by Adam Burns

Last weekend, as part of our annual VOCAdventure program, our office brought the incoming 2017 intake of Brisbane seminarians to Melbourne, for a pilgrimage in the footsteps of St Mary of the Cross Mackillop. Following in St Mary' footsteps necessarily meant going out to those society has neglected. And so, our group visited a detention centre.

Now, I know that as a political issue, the treatment of refugees and asylum seekers is a divisive topic. Whichever side of the fence you sit on though, it's undeniable that it is more than a political issue. When you sit face-to-face with someone who, regardless of what reason, has had to flee their home and seek asylum in another country, it’s undeniable that this is more real than what the media often downplays as an issue of political policy. The question turns from a political one ("what do we do with these people?") to a human one: what can we do for these people?

This was my second time visiting the detention centre in Melbourne, but it wasn't any less shocking. I sat at a table with young men, similar in age to me, whose lives had seen far different circumstances than what I could ever imagine. As stories were swapped, the young men I was sitting with were shocked to learn I was married already at the age of 26! The realisation sank in for me that these men's lives, their hopes and dreams, were indefinitely on hold, and in the hands of judgement of a broken system.

Later that night after the visit, we reflected as a group on the experience of the visit. The common thread was that it was not at all what anyone expected. These weren't violent people, they weren't disruptive. Not only could they speak fluent english, but they spoke with a deep insight and wisdom that penetrated the complacency and entitlement of our Western frame of mind.

The impact of the visit was that these men whom we visited, as well as all the men, women, children and families in detention, are the human face of the refugee and asylum seeker issue. When you encounter the human face of the issue - of any issue - you can't approach it impersonally or distanced. You encounter your brother or sister, who didn't choose their circumstances, but still had to make sense of those circumstances and seek survival from within them.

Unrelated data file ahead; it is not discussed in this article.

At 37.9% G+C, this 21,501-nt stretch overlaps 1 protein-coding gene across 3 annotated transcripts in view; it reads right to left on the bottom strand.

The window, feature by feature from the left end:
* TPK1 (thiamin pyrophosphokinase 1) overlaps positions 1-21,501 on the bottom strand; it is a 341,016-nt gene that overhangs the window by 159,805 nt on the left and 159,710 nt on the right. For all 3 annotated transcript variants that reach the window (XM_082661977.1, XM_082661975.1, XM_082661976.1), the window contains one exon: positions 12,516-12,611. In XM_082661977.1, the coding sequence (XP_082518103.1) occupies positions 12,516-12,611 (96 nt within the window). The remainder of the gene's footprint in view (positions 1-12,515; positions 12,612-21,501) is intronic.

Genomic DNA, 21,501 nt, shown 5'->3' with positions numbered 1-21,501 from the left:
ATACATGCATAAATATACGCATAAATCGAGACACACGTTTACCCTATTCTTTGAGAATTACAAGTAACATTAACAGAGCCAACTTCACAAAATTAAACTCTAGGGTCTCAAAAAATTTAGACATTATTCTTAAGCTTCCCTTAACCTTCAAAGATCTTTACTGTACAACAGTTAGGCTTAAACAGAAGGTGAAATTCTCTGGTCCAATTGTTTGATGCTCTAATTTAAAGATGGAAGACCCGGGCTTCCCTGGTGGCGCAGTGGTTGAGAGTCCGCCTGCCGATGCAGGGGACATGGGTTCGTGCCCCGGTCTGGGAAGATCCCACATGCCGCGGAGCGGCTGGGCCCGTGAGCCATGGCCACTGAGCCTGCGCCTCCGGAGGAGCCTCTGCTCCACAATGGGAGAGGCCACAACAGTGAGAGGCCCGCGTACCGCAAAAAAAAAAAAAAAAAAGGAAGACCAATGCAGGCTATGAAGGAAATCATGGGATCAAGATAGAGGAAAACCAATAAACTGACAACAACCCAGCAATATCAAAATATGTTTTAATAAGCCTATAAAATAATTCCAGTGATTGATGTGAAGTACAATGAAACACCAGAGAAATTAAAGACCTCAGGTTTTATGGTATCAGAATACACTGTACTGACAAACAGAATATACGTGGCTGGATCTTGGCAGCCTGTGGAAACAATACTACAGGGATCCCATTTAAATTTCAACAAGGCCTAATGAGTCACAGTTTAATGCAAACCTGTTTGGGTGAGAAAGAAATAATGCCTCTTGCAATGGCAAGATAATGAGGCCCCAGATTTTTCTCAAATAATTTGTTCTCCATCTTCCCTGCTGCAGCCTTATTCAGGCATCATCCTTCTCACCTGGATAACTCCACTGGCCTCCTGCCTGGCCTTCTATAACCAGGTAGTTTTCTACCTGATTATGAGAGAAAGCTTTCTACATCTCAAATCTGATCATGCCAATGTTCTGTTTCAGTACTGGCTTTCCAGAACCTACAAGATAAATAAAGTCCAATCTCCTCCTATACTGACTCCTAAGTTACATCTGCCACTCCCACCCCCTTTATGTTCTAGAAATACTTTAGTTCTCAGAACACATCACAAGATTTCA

The reflection on the human face struck me profoundly. For our group of seminarians-to be, and for myself, serving in ministry, we are the human face of the Church. When people encounter us, the Church isn't some distant, hierarchical, ancient institution, it becomes personified. And as the human face of the Church, we need to be different than what we encounter in society and culture - the human face of the Church needs to be a face of love and hope and mercy.

Too often I think our Church is perceived to be approaching issues not people. Maybe we don't need to find or give out answers? Our group didn't do much to practically change the situation of the men we visited, we didn't further their cause. Perhaps at best we lifted their spirits for a moment. Or maybe it was more?

Our group sat with these men in their mess, in the messiness of their situation, not able to give answers or solutions, but offering our time and friendship. We became a human face to them, when perhaps in detention they only encounter an institution or a system. And this is the key. Our Church calls us in mission to sit with people in their mess, to see their human face, and be the human face of the Church. 

Being the face of the Church is sitting with people in their mess - regardless of what that issue or struggle might be. It's visiting asylum seekers and refugees. It's listening to the stories of an elderly person, who has outlived their family. It's reassuring a uni student within the tension of an exam period. It's finding a place for the excluded within our communities. The Year of Mercy may have ended, but the call to be merciful goes on as long as there are issues in our world, because behind any human issue is a human face. If we are to be the human face of the Church, which is the Body of Christ, we in fact become the face of Christ, who is the face of mercy.

We are called to be courageous in love and mercy, to see the human face within the suffering in our world. But not just to see it, but to sit with people in that suffering, to see their face but also to be a human face, when perhaps they are bound with impersonal walls of rules or policies or agendas. We follow a God, who in becoming human, moved past the issues to see the human face, and to sit with and heal that suffering.